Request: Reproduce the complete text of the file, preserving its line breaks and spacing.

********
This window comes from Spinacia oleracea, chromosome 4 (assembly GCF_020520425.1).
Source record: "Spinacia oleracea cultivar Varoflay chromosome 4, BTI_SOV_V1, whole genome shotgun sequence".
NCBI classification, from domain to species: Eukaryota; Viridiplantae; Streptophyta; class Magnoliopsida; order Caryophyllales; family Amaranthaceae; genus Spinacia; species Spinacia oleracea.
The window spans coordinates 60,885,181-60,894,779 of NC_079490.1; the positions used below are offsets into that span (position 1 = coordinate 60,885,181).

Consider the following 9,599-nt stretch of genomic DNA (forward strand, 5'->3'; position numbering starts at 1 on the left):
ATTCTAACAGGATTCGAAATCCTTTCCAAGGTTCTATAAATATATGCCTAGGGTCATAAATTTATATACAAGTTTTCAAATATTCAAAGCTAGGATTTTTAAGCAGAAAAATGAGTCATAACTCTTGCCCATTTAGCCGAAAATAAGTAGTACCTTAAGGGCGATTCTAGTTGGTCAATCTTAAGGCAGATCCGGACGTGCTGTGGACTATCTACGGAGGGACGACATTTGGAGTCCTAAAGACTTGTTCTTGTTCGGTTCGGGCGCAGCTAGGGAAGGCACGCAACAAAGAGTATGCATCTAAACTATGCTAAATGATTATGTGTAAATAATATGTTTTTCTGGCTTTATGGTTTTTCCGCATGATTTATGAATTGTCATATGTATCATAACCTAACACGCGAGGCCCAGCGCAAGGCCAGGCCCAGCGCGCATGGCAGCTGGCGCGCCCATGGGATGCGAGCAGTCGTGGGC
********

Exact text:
This window comes from Spinacia oleracea, chromosome 4 (assembly GCF_020520425.1).
Source record: "Spinacia oleracea cultivar Varoflay chromosome 4, BTI_SOV_V1, whole genome shotgun sequence".
NCBI classification, from domain to species: Eukaryota; Viridiplantae; Streptophyta; class Magnoliopsida; order Caryophyllales; family Amaranthaceae; genus Spinacia; species Spinacia oleracea.
The window spans coordinates 60,885,181-60,894,779 of NC_079490.1; the positions used below are offsets into that span (position 1 = coordinate 60,885,181).

Consider the following 9,599-nt stretch of genomic DNA (forward strand, 5'->3'; position numbering starts at 1 on the left):
ATTCTAACAGGATTCGAAATCCTTTCCAAGGTTCTATAAATATATGCCTAGGGTCATAAATTTATATACAAGTTTTCAAATATTCAAAGCTAGGATTTTTAAGCAGAAAAATGAGTCATAACTCTTGCCCATTTAGCCGAAAATAAGTAGTACCTTAAGGGCGATTCTAGTTGGTCAATCTTAAGGCAGATCCGGACGTGCTGTGGACTATCTACGGAGGGACGACATTTGGAGTCCTAAAGACTTGTTCTTGTTCGGTTCGGGCGCAGCTAGGGAAGGCACGCAACAAAGAGTATGCATCTAAACTATGCTAAATGATTATGTGTAAATAATATGTTTTTCTGGCTTTATGGTTTTTCCGCATGATTTATGAATTGTCATATGTATCATAACCTAACACGCGAGGCCCAGCGCAAGGCCAGGCCCAGCGCGCATGGCAGCTGGCGCGCCCATGGGATGCGAGCAGTCGTGGGC